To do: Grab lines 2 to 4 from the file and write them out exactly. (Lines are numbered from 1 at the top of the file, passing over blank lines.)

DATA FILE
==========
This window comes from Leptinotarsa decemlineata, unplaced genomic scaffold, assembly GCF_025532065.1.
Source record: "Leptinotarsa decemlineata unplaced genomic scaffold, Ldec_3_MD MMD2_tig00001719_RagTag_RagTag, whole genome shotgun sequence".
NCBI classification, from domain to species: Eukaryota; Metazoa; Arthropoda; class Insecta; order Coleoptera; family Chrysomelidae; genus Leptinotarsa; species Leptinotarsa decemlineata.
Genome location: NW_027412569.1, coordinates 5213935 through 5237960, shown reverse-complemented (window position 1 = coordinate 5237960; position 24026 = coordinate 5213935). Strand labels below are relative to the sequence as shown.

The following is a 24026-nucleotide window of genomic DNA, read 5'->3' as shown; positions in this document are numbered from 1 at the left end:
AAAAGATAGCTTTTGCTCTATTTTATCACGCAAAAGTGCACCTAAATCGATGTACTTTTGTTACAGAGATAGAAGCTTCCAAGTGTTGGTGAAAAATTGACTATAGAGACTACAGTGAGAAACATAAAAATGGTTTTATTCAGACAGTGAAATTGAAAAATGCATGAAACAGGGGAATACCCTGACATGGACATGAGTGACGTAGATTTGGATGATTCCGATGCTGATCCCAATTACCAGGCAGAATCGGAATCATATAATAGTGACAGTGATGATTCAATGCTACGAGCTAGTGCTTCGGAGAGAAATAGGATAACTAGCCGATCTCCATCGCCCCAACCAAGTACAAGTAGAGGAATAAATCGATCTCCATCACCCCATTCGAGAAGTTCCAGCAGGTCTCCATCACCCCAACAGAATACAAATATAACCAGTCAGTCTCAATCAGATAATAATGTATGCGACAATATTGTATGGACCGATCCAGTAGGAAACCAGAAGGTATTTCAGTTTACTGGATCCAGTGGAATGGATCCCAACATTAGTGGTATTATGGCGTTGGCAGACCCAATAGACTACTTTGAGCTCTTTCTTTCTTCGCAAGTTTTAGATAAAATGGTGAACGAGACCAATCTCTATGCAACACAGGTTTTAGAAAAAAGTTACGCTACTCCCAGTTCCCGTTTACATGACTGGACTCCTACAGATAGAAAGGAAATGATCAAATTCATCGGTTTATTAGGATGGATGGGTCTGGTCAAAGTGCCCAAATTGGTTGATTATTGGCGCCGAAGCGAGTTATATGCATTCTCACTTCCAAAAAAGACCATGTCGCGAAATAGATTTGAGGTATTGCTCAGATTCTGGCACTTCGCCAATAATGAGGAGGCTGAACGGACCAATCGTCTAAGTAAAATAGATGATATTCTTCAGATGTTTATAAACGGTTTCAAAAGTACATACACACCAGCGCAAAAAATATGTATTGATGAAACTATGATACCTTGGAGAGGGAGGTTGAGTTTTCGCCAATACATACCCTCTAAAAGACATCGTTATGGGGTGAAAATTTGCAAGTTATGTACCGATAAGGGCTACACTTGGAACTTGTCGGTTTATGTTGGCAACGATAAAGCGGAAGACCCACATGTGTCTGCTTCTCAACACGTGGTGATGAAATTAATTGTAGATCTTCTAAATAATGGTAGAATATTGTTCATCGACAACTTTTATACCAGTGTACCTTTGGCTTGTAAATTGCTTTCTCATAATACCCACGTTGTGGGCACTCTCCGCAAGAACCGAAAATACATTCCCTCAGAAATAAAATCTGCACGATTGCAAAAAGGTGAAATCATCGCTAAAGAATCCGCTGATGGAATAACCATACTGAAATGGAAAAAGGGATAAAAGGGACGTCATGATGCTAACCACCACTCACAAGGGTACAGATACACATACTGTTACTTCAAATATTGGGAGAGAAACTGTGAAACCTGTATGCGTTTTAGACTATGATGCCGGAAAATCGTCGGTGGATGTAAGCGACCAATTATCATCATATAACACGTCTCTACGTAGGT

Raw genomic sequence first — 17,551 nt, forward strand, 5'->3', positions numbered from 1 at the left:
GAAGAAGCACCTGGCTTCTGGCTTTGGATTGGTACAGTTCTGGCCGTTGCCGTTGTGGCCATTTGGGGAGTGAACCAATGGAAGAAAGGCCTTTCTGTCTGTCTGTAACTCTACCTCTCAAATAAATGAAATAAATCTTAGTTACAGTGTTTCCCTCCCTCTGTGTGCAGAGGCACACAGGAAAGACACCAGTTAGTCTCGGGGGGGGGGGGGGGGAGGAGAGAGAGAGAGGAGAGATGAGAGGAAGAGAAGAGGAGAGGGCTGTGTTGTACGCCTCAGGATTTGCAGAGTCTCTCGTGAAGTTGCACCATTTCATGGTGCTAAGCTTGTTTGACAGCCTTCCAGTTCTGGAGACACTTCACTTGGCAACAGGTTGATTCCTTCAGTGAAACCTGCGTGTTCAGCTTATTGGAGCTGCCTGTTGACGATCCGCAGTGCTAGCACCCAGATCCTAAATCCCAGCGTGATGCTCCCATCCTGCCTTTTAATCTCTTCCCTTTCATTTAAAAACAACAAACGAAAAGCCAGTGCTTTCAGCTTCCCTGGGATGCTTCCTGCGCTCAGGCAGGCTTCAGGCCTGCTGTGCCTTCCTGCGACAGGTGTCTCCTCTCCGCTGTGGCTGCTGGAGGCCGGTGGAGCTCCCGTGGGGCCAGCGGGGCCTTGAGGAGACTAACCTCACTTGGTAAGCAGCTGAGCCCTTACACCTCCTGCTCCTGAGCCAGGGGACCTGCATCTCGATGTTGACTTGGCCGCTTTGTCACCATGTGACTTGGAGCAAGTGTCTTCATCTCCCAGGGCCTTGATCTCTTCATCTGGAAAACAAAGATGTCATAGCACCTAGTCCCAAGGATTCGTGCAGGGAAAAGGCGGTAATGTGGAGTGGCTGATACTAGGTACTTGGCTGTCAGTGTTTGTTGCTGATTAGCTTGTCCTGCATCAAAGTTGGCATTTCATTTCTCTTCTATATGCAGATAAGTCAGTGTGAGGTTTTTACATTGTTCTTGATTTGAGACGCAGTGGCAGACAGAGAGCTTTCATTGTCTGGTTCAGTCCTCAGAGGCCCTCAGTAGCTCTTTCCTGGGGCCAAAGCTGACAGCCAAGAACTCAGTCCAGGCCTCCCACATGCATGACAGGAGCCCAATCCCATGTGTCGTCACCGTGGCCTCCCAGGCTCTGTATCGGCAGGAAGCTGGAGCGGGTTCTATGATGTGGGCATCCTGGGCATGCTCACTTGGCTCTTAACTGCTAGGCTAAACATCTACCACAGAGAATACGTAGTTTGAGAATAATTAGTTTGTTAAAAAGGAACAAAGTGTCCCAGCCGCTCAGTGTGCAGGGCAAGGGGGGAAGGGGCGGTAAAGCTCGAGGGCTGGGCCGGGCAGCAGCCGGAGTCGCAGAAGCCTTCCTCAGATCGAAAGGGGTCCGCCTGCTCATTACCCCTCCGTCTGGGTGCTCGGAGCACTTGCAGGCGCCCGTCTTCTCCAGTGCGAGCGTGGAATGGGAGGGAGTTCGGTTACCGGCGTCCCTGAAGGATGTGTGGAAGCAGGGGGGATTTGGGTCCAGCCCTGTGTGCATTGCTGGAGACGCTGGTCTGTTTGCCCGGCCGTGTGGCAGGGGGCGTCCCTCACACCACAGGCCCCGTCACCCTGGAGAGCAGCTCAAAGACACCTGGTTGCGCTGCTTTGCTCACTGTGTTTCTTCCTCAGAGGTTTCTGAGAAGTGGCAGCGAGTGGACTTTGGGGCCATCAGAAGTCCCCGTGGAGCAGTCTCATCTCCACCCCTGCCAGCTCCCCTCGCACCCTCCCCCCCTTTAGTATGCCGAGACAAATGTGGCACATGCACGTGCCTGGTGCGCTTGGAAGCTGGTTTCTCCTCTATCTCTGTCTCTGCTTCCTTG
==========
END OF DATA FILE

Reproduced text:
Source record: "Leptinotarsa decemlineata unplaced genomic scaffold, Ldec_3_MD MMD2_tig00001719_RagTag_RagTag, whole genome shotgun sequence".
NCBI classification, from domain to species: Eukaryota; Metazoa; Arthropoda; class Insecta; order Coleoptera; family Chrysomelidae; genus Leptinotarsa; species Leptinotarsa decemlineata.
Genome location: NW_027412569.1, coordinates 5213935 through 5237960, shown reverse-complemented (window position 1 = coordinate 5237960; position 24026 = coordinate 5213935). Strand labels below are relative to the sequence as shown.